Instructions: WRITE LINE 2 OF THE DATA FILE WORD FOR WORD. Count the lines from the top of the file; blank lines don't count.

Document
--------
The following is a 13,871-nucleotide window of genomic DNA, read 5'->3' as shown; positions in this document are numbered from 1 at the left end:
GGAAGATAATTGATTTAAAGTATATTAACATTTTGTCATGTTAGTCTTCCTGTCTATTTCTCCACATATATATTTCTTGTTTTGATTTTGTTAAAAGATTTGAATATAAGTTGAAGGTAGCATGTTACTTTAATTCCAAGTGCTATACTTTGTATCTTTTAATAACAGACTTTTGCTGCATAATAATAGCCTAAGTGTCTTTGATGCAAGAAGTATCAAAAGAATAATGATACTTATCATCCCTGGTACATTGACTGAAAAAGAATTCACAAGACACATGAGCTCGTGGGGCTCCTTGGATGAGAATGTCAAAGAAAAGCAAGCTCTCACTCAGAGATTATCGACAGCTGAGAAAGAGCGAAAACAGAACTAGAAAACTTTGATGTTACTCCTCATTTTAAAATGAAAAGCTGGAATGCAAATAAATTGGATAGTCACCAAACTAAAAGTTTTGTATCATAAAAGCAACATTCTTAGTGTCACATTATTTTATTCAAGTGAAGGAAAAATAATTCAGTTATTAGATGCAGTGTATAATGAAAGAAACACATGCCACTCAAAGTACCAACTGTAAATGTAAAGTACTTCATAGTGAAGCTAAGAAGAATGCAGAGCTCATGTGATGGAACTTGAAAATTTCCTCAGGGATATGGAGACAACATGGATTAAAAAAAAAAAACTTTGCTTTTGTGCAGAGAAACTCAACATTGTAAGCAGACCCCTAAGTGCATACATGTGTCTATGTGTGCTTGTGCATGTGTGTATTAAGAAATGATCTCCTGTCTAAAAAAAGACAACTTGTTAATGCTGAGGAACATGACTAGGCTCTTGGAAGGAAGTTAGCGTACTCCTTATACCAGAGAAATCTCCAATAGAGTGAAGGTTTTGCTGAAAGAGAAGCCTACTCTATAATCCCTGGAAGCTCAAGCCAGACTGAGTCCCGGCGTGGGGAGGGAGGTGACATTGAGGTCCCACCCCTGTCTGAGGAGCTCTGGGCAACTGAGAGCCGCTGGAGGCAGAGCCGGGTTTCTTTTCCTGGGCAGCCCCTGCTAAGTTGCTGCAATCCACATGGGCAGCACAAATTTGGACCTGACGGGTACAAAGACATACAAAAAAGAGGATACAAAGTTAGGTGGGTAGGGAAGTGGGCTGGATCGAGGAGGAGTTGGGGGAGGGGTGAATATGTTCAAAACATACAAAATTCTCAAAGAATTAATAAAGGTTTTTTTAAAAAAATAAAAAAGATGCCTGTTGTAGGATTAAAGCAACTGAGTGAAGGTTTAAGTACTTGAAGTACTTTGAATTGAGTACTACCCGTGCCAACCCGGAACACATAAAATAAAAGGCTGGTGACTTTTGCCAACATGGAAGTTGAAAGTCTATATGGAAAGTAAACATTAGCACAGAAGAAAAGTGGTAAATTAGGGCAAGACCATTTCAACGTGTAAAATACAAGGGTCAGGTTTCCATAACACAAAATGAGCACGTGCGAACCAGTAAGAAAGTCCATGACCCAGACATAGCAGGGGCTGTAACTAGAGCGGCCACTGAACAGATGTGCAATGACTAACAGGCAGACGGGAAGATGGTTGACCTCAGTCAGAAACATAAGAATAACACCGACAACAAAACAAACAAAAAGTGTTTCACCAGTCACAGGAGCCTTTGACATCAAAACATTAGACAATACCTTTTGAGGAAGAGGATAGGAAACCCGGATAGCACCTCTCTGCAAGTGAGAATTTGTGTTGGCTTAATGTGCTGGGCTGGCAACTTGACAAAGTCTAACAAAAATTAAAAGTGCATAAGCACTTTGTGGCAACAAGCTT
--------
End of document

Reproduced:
GGAAGATAATTGATTTAAAGTATATTAACATTTTGTCATGTTAGTCTTCCTGTCTATTTCTCCACATATATATTTCTTGTTTTGATTTTGTTAAAAGATTTGAATATAAGTTGAAGGTAGCATGTTACTTTAATTCCAAGTGCTATACTTTGTATCTTTTAATAACAGACTTTTGCTGCATAATAATAGCCTAAGTGTCTTTGATGCAAGAAGTATCAAAAGAATAATGATACTTATCATCCCTGGTACATTGACTGAAAAAGAATTCACAAGACACATGAGCTCGTGGGGCTCCTTGGATGAGAATGTCAAAGAAAAGCAAGCTCTCACTCAGAGATTATCGACAGCTGAGAAAGAGCGAAAACAGAACTAGAAAACTTTGATGTTACTCCTCATTTTAAAATGAAAAGCTGGAATGCAAATAAATTGGATAGTCACCAAACTAAAAGTTTTGTATCATAAAAGCAACATTCTTAGTGTCACATTATTTTATTCAAGTGAAGGAAAAATAATTCAGTTATTAGATGCAGTGTATAATGAAAGAAACACATGCCACTCAAAGTACCAACTGTAAATGTAAAGTACTTCATAGTGAAGCTAAGAAGAATGCAGAGCTCATGTGATGGAACTTGAAAATTTCCTCAGGGATATGGAGACAACATGGATTAAAAAAAAAAAACTTTGCTTTTGTGCAGAGAAACTCAACATTGTAAGCAGACCCCTAAGTGCATACATGTGTCTATGTGTGCTTGTGCATGTGTGTATTAAGAAATGATCTCCTGTCTAAAAAAAGACAACTTGTTAATGCTGAGGAACATGACTAGGCTCTTGGAAGGAAGTTAGCGTACTCCTTATACCAGAGAAATCTCCAATAGAGTGAAGGTTTTGCTGAAAGAGAAGCCTACTCTATAATCCCTGGAAGCTCAAGCCAGACTGAGTCCCGGCGTGGGGAGGGAGGTGACATTGAGGTCCCACCCCTGTCTGAGGAGCTCTGGGCAACTGAGAGCCGCTGGAGGCAGAGCCGGGTTTCTTTTCCTGGGCAGCCCCTGCTAAGTTGCTGCAATCCACATGGGCAGCACAAATTTGGACCTGACGGGTACAAAGACATACAAAAAAGAGGATACAAAGTTAGGTGGGTAGGGAAGTGGGCTGGATCGAGGAGGAGTTGGGGGAGGGGTGAATATGTTCAAAACATACAAAATTCTCAAAGAATTAATAAAGGTTTTTTTAAAAAAATAAAAAAGATGCCTGTTGTAGGATTAAAGCAACTGAGTGAAGGTTTAAGTACTTGAAGTACTTTGAATTGAGTACTACCCGTGCCAACCCGGAACACATAAAATAAAAGGCTGGTGACTTTTGCCAACATGGAAGTTGAAAGTCTATATGGAAAGTAAACATTAGCACAGAAGAAAAGTGGTAAATTAGGGCAAGACCATTTCAACGTGTAAAATACAAGGGTCAGGTTTCCATAACACAAAATGAGCACGTGCGAACCAGTAAGAAAGTCCATGACCCAGACATAGCAGGGGCTGTAACTAGAGCGGCCACTGAACAGATGTGCAATGACTAACAGGCAGACGGGAAGATGGTTGACCTCAGTCAGAAACATAAGAATAACACCGACAACAAAACAAACAAAAAGTGTTTCACCAGTCACAGGAGCCTTTGACATCAAAACATTAGACAATACCTTTTGAGGAAGAGGATAGGAAACCCGGATAGCACCTCTCTGCAAGTGAGAATTTGTGTTGGCTTAATGTGCTGGGCTGGCAACTTGACAAAGTCTAACAAAAATTAAAAGTGCATAAGCACTTTGTGGCAACAAGCTT